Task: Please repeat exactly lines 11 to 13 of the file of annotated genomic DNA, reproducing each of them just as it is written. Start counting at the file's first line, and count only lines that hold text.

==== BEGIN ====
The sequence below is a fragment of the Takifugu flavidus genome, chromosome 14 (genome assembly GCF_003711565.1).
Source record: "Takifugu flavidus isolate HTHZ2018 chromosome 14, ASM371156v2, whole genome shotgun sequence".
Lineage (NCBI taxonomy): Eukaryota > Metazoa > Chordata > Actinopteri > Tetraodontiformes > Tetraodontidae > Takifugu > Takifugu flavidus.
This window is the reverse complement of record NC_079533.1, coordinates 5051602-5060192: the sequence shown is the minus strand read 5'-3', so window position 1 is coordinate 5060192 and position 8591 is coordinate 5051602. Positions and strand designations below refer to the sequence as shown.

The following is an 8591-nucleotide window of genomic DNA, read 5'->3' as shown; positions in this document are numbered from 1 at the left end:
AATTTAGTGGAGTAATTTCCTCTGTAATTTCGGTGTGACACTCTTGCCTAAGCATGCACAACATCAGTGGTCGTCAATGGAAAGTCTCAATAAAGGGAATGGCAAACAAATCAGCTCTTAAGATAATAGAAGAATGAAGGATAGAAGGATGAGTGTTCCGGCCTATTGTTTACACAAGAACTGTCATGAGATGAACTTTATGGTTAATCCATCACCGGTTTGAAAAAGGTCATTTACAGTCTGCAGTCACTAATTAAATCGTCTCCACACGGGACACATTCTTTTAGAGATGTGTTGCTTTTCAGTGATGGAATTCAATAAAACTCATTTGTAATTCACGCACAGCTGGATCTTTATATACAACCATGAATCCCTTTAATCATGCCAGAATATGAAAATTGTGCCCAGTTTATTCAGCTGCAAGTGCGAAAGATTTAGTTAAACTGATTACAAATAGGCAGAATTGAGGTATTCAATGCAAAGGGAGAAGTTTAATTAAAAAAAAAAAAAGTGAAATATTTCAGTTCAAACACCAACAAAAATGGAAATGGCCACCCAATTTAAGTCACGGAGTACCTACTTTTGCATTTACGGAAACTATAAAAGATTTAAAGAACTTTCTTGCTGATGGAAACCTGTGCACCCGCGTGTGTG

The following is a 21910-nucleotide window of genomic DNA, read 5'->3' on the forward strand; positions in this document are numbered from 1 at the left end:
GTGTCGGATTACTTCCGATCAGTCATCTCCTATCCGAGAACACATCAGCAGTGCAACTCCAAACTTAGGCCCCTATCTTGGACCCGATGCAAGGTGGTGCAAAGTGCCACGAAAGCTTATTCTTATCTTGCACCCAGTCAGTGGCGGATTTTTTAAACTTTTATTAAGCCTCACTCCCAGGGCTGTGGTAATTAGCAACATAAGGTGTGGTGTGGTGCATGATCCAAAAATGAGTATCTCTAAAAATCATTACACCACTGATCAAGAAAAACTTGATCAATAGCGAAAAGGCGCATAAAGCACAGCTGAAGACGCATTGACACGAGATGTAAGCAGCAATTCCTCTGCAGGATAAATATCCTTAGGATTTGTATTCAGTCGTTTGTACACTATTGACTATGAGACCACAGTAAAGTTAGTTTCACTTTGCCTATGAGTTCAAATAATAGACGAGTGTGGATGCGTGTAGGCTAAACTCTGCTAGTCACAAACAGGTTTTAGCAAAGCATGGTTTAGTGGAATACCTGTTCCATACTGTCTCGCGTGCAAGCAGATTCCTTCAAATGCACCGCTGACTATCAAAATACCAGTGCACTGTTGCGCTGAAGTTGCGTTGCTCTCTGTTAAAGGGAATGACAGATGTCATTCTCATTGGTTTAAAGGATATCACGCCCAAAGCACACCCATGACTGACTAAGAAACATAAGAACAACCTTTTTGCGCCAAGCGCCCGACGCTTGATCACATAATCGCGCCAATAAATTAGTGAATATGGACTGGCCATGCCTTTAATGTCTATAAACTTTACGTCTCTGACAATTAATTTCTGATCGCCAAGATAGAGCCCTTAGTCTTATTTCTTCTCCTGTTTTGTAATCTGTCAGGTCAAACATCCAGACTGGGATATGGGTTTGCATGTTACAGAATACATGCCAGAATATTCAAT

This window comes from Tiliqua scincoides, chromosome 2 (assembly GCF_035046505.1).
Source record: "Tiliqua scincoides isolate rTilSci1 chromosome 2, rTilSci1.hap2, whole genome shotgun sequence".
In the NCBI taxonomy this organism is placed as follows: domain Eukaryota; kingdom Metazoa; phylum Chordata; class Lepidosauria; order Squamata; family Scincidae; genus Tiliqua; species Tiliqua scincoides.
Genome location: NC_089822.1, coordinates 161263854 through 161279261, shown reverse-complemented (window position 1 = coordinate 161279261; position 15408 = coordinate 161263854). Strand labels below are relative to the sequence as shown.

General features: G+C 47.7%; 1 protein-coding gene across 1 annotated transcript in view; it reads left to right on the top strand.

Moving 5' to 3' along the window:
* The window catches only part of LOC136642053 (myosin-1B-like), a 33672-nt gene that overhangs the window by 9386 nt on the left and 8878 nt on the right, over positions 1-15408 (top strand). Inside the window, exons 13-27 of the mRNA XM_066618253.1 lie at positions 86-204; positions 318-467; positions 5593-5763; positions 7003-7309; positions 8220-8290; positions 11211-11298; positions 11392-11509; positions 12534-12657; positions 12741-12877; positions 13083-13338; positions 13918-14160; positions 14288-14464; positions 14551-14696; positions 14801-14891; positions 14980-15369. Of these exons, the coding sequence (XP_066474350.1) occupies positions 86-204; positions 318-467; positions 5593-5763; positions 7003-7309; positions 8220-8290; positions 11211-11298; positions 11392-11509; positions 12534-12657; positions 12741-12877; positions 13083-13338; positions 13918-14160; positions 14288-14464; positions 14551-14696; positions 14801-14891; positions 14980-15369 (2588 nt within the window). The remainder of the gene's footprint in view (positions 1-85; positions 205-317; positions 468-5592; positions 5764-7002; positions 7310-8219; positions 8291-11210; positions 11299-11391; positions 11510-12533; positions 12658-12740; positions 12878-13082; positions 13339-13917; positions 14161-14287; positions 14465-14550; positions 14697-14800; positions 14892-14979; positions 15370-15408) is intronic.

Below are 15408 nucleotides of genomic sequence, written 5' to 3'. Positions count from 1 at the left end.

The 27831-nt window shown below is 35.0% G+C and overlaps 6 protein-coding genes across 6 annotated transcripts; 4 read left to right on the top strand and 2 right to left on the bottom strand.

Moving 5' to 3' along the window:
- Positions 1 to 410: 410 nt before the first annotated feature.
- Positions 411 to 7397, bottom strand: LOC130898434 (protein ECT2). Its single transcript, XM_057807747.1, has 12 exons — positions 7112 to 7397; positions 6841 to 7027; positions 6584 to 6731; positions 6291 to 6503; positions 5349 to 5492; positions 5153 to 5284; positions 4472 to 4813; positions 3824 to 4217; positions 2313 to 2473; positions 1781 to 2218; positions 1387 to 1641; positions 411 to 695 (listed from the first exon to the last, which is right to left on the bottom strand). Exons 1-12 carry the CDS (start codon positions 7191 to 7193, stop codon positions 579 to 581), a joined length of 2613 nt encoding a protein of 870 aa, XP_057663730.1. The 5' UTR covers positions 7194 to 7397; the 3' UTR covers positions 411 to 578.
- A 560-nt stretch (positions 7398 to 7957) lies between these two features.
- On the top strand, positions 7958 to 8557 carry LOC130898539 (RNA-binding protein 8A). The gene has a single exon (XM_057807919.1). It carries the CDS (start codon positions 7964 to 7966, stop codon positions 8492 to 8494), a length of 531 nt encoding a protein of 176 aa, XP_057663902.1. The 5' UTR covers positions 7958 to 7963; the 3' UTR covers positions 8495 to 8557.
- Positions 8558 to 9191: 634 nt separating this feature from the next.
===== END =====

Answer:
In the NCBI taxonomy this organism is placed as follows: domain Eukaryota; kingdom Metazoa; phylum Chordata; class Lepidosauria; order Squamata; family Scincidae; genus Tiliqua; species Tiliqua scincoides.
Genome location: NC_089822.1, coordinates 161263854 through 161279261, shown reverse-complemented (window position 1 = coordinate 161279261; position 15408 = coordinate 161263854). Strand labels below are relative to the sequence as shown.

General features: G+C 47.7%; 1 protein-coding gene across 1 annotated transcript in view; it reads left to right on the top strand.